Smith & Wesson Model 629 44 Magnum Revolver (With Video)
Smith & Wesson Model 29 and 629
By Steve L. Doran
The Model 29 is a Smith and Wesson N frame revolver, it was first introduced in 1955. The gun was made famous by Clint Eastwood who used the gun in the movie Dirty Harry. It was also shown in the popular film Taxi Driver in 1976. After that they were hard to come by in the 6.5 inch version. Other barrel lengths were available
Although the Model 29 has never been the most powerful handgun in the world as stated in the movie, the Model 29 is very powerful and a formidable cartridge when used against dangerous game like grizzly bears. The original cartridge is a bit too hot to be used for defense because of the muzzle flip and depending on manufacture to painful after numerous rounds are fired, to get it back on target quickly. Recently a friend of mine Mike Stamm was putting a guy through a qualification course. This individual decided to use his 44 magnum with extremely hot loads, after about the 4th round he could not even hit the paper and the web of his hand was cut.
During the test (See Video) I fired 6 Garrett Hammerhead Rounds and as I said for fun, I must have been feeling masochistic it was not fun after the 3 round. These rounds are the most powerful 44 magnum cartridges in the world. They are used specifically for dangerous game, and are painful to shoot in numbers. However they have a specific purpose and were not designed for plinking or human self defense. They do what they were designed for.
The gun will chamber 44 Special so when loaded with hot 44 special or reduced recoil 44 magnum the gun is very pleasant to shoot and muzzle flip is minimal. The .44 Magnum was developed from the .44 Special. The Magnum case is slightly longer to carry more propellant. This also prevents Magnum rounds from being chambered and fired in handguns chambered for the .44 Special.
Introduced in 1978, the Smith and Wesson Model 629 is a”Stainless steel” stainless steel version of the Model 29. The 6 in 629 only denotes the 29 is stainless steel version of one of their existing 29 design. The 629 Classic variant features a full length barrel under lug.
I have been in love with the Modal 29 for years. I carried a 4 inch when I was assigned to narcotics since it was not considered by bad guys as a “cops gun” My only gripe was that Smith & Wesson made a variety of other calibers and frame sizes in fixed sighted versions, but not the 44 Magnum or 45 ACP. When available they were custom shop versions with a huge price tag or converted 41 Magnums, which also had a high price tags as well.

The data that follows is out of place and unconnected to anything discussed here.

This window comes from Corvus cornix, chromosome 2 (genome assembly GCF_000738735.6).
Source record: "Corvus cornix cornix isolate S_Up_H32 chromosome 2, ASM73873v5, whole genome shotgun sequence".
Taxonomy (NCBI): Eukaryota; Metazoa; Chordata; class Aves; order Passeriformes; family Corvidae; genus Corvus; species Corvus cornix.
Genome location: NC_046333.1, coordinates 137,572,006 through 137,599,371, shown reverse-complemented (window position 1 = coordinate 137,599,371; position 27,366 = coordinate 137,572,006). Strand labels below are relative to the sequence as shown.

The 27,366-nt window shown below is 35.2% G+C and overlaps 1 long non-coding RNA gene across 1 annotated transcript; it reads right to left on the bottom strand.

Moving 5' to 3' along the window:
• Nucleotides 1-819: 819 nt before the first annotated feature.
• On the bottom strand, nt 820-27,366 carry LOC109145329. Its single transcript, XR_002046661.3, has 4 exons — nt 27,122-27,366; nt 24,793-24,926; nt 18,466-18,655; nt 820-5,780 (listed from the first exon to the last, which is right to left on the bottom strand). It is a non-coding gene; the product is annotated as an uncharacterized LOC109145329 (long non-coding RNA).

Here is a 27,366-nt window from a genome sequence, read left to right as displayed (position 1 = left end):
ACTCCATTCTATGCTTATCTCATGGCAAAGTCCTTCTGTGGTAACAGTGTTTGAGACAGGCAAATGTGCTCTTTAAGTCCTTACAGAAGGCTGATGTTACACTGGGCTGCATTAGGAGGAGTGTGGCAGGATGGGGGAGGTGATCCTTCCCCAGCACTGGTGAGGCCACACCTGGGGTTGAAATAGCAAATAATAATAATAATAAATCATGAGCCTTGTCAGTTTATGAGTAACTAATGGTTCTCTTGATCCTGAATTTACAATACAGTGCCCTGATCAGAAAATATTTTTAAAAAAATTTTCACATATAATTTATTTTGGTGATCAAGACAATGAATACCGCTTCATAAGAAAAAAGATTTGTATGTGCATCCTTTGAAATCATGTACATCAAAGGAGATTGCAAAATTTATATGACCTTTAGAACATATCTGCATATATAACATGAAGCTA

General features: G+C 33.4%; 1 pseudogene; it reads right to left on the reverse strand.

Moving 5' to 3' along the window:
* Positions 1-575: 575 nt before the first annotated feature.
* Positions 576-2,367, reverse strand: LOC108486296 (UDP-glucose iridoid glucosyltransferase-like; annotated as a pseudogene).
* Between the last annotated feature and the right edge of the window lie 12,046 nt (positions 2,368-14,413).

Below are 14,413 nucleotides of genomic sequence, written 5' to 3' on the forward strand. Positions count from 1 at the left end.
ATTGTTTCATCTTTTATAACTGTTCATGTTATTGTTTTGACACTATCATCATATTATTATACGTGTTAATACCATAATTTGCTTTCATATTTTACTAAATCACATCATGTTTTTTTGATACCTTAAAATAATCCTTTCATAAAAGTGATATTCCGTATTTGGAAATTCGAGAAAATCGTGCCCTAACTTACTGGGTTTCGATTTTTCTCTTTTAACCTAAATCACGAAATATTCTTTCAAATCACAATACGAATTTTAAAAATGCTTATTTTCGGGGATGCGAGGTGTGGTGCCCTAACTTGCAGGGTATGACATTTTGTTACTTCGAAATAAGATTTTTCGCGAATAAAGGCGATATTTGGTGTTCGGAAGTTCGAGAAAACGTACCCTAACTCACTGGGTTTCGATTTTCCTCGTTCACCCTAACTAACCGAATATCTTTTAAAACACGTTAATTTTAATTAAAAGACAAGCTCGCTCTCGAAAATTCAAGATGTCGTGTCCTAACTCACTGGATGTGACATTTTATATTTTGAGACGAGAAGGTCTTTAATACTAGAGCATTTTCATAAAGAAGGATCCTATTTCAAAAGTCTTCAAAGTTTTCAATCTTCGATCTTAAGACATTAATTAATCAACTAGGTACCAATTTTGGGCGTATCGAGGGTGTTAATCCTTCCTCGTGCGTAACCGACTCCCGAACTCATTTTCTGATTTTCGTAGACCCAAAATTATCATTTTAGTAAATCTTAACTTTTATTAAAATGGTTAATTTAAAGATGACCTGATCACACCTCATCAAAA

A few months back I walked into the gun shop and they had a 29 with fixed sights and a 2 5/8 inch barrel at a reasonable price I instantly fell in love and snatched it up. Now I had the gun I wanted in the exact configuration I wanted. I carry Black Hills Keith 44 Special Ammunition in the gun for self defense, every day carry, and I have a few speed loaders in my bag with 44 magnum ammunition and snake shot for field use. Even with the shorter barrel the gun is a tack driver at any distance I care to shoot.
Revolvers are good solid reliable guns for self defense and in the field . My Smith & Wesson 629 is almost always attached to my hip. A large N Frame is not for everyone. But if you do not mind the bulk, I highly recommend it.
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As always please realize that with any gun; especially one you intend to use for survival or self defense you will have to practice. I always recommend no less than a half a day and no less than 300 rounds through the gun. You should be fully familiar with its operation, loading, unloading, cocking, de-cocking, firing and accuracy. If not keep shooting until you are totally comfortable. This gun is a lot of fun to shoot so it is not like you will be suffering during this process. Go out and have a great time.
Copyright © 2009 by Steven L. Doran All rights reserved under international and Pan-American copyright conventions. No part of this article may be reproduced or utilized in any form or by any means without written permission from the author Steven L. Doran.